Get stories and expert advice on all things related to college and parenting.
30 Questions to Help Your Student Reflect on 2020 and Plan for 2021Morgan Keegan
This is not going to be a typical college summer.
Your student may already have had an internship, undergraduate research project, or study abroad experience canceled. Maybe they didn’t have plans yet but hoped to get a summer job and fit in some fun travel. But now local businesses aren’t hiring, and it’s likely your student won't be traveling anywhere.
Look on the bright side! Universities across the country are offering more and more online options for summer. Whether it be a remote internship position or new online class options, your student can still make the most of their summer online.
Colleges and universities have quickly re-configured their summer academic offerings and many have also implemented some new online summer options. Encourage your student to broaden their search and look for new opportunities as they become available. Their dream program may even be offered at a discounted price since there will no longer be a pricey residential component.
University career advisors are all still available to help and most offer online appointments to help students find the right opportunities.
This is the perfect chance for your student to experience courses from another university or even from another part of the world!
The University of Chicago has transitioned their summer programs to online learning, making it an easy choice for students anywhere. If your student is pursuing a degree in business, why not broaden their network and heighten their analytical skills with UChicago’s Summer Business Scholars Program? For math lovers interested in finance, UChicago is also offering their Summer Financial Math Program online, presenting a great chance for your student to dive into math, statistics and programming as they relate to the finance industry.
To find online summer courses at any university, your student can start with a simple Google search to see what classes are available. If they’re not sure what university’s courses would suit them best, have them check out some accredited online colleges.
They should take care to do thorough research on university requirements if they plan to transfer summer course credits to their resident university degree. Transferring credits can be tricky; your student should tread cautiously and make sure they know exactly what to expect when transferring credits.
If your student had their heart set on an internship or work experience this summer, many companies are offering remote alternatives during this time. Encourage your student to look into different applications online and reach out to their favorite companies to ask if there are any opportunities that would be suitable.
An online internship is a good chance to explore new career possibilities. For example, if your STEM major's summer UROP project was canceled because the university lab is closed, but they also happen to love writing, they could have some fun and find their voice in a writing internship.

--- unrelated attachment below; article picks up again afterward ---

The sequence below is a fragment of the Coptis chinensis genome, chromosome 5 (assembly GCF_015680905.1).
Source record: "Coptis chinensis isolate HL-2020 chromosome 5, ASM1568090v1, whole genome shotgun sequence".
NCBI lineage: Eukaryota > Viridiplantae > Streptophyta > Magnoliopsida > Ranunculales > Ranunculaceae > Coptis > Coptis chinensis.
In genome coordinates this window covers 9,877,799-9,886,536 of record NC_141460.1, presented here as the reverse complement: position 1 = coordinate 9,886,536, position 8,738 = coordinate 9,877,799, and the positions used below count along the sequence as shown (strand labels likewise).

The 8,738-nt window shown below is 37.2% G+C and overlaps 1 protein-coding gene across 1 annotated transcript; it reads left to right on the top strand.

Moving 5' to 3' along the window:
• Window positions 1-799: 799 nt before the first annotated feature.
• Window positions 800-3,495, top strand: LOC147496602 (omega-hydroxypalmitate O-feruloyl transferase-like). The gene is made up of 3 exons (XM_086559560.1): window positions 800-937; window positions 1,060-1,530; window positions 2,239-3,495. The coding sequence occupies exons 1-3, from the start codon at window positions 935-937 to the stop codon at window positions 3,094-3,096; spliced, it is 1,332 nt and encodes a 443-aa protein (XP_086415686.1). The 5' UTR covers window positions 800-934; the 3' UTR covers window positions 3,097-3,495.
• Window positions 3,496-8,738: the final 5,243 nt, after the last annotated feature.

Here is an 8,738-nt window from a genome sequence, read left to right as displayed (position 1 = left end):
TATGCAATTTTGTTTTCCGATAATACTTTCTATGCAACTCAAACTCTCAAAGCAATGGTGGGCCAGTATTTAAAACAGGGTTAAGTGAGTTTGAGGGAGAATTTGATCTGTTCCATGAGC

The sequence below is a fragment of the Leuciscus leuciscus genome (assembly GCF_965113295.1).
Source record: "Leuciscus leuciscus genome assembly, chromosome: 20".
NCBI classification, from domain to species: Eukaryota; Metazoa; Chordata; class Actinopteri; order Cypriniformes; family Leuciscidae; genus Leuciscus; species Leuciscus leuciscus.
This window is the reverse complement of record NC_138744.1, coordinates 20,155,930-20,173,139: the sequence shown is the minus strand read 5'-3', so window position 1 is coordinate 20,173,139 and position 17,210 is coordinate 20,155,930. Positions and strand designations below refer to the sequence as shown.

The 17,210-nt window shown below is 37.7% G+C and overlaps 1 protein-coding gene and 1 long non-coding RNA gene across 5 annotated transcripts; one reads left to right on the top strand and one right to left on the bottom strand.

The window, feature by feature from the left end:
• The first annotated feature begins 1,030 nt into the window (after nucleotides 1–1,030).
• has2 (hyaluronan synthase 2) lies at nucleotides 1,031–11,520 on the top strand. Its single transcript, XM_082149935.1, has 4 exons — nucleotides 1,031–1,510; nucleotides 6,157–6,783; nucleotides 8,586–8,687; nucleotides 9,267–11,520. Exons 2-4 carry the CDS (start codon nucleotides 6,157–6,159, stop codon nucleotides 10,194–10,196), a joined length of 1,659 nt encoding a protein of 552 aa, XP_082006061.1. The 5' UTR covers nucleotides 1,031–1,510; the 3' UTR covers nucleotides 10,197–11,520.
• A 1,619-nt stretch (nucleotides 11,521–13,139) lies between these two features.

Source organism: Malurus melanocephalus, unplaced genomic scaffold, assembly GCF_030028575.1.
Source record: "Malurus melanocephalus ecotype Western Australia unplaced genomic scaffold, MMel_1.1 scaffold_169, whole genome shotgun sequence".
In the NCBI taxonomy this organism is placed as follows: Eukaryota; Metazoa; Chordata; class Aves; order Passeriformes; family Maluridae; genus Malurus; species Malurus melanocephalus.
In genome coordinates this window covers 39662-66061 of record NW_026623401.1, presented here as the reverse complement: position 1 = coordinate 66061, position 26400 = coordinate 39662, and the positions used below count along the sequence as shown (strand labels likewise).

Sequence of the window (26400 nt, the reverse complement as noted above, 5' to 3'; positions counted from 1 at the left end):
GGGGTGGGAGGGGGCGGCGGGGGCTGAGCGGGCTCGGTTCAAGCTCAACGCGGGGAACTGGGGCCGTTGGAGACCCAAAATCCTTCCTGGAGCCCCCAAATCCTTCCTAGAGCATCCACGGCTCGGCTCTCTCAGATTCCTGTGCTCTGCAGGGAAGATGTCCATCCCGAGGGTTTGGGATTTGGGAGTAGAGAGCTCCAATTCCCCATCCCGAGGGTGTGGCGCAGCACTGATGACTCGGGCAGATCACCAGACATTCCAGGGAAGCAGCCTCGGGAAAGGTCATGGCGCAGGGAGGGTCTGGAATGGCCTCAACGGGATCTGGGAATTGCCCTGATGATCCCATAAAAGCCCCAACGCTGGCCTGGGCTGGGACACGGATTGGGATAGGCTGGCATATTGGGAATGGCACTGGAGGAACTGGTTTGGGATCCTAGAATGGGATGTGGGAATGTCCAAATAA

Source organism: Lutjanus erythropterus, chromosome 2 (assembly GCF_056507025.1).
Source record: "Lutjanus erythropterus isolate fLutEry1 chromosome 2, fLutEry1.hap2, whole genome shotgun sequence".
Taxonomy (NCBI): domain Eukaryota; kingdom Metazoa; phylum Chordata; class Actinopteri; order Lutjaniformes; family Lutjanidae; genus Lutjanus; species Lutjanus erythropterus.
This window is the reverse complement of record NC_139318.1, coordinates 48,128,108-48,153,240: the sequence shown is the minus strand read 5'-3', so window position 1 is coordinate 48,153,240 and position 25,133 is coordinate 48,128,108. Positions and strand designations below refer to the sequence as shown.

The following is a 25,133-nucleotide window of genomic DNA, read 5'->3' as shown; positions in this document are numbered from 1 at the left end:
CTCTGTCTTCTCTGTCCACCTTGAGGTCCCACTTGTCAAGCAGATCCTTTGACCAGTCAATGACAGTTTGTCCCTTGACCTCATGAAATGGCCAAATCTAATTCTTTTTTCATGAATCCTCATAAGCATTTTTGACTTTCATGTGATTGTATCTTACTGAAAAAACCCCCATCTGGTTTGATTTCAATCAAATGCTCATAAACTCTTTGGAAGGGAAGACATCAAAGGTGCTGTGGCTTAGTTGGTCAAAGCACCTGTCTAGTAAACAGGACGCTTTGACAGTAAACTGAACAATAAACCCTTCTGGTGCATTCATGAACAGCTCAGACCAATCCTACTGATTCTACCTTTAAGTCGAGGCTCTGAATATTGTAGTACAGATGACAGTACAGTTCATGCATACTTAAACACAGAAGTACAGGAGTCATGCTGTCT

Though a remote position won't be the same as an in-person one, your student can still learn so much from these experiences and build valuable connections they can use later — maybe they’ll even discover that they work best remotely.
...But is suspended in a state of uncertainty and they’re having trouble finding clarification, suggest they check this nifty site designed by students facing similar issues. This website crowd-sources information from companies and other students on the status of different internships and lists companies that are actively hiring.
Of course, even with all their hard work, it's possible a new internship or job just isn’t in the cards right now.
If they’re feeling stagnant and discouraged, and would be happiest doing something that can help them solidify their future job prospects, there are other ways they can use this time to strengthen their resumes.
Nudge them towards these online resources to build their skills and become more competitive candidates in the future, and have them check out these other tips on prepping for the job search while in quarantine.
There’s always more to summer break than school and work. Your student could also use this time to pursue a new passion or give back to their community.
There is always a need for volunteers, even during a pandemic when people are social distancing. The website Volunteer Match can help your student find a volunteer position in with organizations focused on health, animal welfare, technology, youth services and more.
If advocacy is their passion, they can become online advocates and start petitions for issues that are important to them. Change is an easy to use online platform built exclusively to help advocates start online petitions.
If your student is itching to make some money this summer, they can still do this from the safety of home by becoming an online tutor. What better way to brush up on their favorite subjects than to teach someone else about it? Your student can browse online tutoring positions on Tutors — all they have to do when they find a job that interests them is to create a profile to apply. They can start as soon as they want and work with students from elementary to college ages, anywhere in the country.
Don't forget summer's also supposed to be relaxing! Though their options may seem rather limited with social distancing in place, there are many ways to have fun at home. We have recommendations for everything — reading lists, movies and TV to watch, crafts, board game nights and online games!